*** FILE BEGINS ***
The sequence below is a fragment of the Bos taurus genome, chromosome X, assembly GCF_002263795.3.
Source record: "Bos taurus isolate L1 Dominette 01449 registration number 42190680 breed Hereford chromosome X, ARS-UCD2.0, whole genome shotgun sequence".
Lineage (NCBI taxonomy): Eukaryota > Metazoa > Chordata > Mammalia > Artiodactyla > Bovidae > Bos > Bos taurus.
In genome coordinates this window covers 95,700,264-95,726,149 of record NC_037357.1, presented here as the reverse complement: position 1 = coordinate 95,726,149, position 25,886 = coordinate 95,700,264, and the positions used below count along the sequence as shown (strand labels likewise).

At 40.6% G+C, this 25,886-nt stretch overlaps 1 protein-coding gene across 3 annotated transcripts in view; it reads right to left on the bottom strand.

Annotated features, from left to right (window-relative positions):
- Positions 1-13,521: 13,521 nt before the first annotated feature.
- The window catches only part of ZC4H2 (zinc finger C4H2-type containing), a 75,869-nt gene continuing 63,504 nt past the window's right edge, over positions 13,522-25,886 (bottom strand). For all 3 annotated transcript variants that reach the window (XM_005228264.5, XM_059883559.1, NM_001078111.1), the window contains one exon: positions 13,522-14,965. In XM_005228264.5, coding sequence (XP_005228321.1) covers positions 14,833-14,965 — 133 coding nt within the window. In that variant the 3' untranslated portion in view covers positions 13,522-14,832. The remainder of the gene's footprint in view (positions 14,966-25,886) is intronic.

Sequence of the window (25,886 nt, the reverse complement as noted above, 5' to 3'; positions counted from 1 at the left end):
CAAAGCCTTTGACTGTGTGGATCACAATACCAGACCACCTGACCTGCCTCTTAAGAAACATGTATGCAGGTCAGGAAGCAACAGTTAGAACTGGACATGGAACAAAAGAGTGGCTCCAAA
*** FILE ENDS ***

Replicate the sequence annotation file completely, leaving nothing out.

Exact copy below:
The sequence below is a fragment of the Bos taurus genome, chromosome X, assembly GCF_002263795.3.
Source record: "Bos taurus isolate L1 Dominette 01449 registration number 42190680 breed Hereford chromosome X, ARS-UCD2.0, whole genome shotgun sequence".
Lineage (NCBI taxonomy): Eukaryota > Metazoa > Chordata > Mammalia > Artiodactyla > Bovidae > Bos > Bos taurus.
In genome coordinates this window covers 95,700,264-95,726,149 of record NC_037357.1, presented here as the reverse complement: position 1 = coordinate 95,726,149, position 25,886 = coordinate 95,700,264, and the positions used below count along the sequence as shown (strand labels likewise).

At 40.6% G+C, this 25,886-nt stretch overlaps 1 protein-coding gene across 3 annotated transcripts in view; it reads right to left on the bottom strand.

Annotated features, from left to right (window-relative positions):
- Positions 1-13,521: 13,521 nt before the first annotated feature.
- The window catches only part of ZC4H2 (zinc finger C4H2-type containing), a 75,869-nt gene continuing 63,504 nt past the window's right edge, over positions 13,522-25,886 (bottom strand). For all 3 annotated transcript variants that reach the window (XM_005228264.5, XM_059883559.1, NM_001078111.1), the window contains one exon: positions 13,522-14,965. In XM_005228264.5, coding sequence (XP_005228321.1) covers positions 14,833-14,965 — 133 coding nt within the window. In that variant the 3' untranslated portion in view covers positions 13,522-14,832. The remainder of the gene's footprint in view (positions 14,966-25,886) is intronic.

Sequence of the window (25,886 nt, the reverse complement as noted above, 5' to 3'; positions counted from 1 at the left end):
CAAAGCCTTTGACTGTGTGGATCACAATACCAGACCACCTGACCTGCCTCTTAAGAAACATGTATGCAGGTCAGGAAGCAACAGTTAGAACTGGACATGGAACAAAAGAGTGGCTCCAAA